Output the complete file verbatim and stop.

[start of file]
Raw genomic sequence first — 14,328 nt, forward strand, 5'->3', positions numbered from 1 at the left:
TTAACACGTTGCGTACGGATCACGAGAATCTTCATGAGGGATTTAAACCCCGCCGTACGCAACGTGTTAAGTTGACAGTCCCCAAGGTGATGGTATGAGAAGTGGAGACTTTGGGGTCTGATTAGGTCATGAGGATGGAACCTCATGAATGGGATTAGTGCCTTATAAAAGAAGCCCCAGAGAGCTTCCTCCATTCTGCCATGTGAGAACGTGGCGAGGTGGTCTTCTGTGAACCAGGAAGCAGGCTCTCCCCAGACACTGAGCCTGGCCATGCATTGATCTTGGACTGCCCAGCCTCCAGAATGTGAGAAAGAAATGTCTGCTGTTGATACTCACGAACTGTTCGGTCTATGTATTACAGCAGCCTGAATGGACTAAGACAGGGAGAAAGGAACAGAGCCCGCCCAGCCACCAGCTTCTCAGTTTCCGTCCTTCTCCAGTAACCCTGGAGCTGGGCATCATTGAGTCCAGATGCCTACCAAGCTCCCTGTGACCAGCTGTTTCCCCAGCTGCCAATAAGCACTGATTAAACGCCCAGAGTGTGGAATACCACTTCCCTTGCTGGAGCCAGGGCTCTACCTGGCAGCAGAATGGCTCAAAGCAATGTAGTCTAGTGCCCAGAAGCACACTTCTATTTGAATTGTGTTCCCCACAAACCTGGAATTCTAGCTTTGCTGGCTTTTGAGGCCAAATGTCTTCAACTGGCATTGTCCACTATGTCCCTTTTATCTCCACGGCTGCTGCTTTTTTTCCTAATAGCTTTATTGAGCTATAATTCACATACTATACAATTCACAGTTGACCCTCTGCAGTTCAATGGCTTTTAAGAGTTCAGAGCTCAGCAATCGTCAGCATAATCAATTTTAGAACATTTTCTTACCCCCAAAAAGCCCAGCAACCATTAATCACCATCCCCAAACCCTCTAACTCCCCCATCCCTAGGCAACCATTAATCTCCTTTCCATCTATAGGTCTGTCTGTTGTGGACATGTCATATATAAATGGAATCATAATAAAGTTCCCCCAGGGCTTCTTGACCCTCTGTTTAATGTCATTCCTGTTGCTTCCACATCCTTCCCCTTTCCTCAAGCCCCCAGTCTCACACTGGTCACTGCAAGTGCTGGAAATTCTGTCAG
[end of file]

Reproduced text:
Raw genomic sequence first — 14,328 nt, forward strand, 5'->3', positions numbered from 1 at the left:
TTAACACGTTGCGTACGGATCACGAGAATCTTCATGAGGGATTTAAACCCCGCCGTACGCAACGTGTTAAGTTGACAGTCCCCAAGGTGATGGTATGAGAAGTGGAGACTTTGGGGTCTGATTAGGTCATGAGGATGGAACCTCATGAATGGGATTAGTGCCTTATAAAAGAAGCCCCAGAGAGCTTCCTCCATTCTGCCATGTGAGAACGTGGCGAGGTGGTCTTCTGTGAACCAGGAAGCAGGCTCTCCCCAGACACTGAGCCTGGCCATGCATTGATCTTGGACTGCCCAGCCTCCAGAATGTGAGAAAGAAATGTCTGCTGTTGATACTCACGAACTGTTCGGTCTATGTATTACAGCAGCCTGAATGGACTAAGACAGGGAGAAAGGAACAGAGCCCGCCCAGCCACCAGCTTCTCAGTTTCCGTCCTTCTCCAGTAACCCTGGAGCTGGGCATCATTGAGTCCAGATGCCTACCAAGCTCCCTGTGACCAGCTGTTTCCCCAGCTGCCAATAAGCACTGATTAAACGCCCAGAGTGTGGAATACCACTTCCCTTGCTGGAGCCAGGGCTCTACCTGGCAGCAGAATGGCTCAAAGCAATGTAGTCTAGTGCCCAGAAGCACACTTCTATTTGAATTGTGTTCCCCACAAACCTGGAATTCTAGCTTTGCTGGCTTTTGAGGCCAAATGTCTTCAACTGGCATTGTCCACTATGTCCCTTTTATCTCCACGGCTGCTGCTTTTTTTCCTAATAGCTTTATTGAGCTATAATTCACATACTATACAATTCACAGTTGACCCTCTGCAGTTCAATGGCTTTTAAGAGTTCAGAGCTCAGCAATCGTCAGCATAATCAATTTTAGAACATTTTCTTACCCCCAAAAAGCCCAGCAACCATTAATCACCATCCCCAAACCCTCTAACTCCCCCATCCCTAGGCAACCATTAATCTCCTTTCCATCTATAGGTCTGTCTGTTGTGGACATGTCATATATAAATGGAATCATAATAAAGTTCCCCCAGGGCTTCTTGACCCTCTGTTTAATGTCATTCCTGTTGCTTCCACATCCTTCCCCTTTCCTCAAGCCCCCAGTCTCACACTGGTCACTGCAAGTGCTGGAAATTCTGTCAG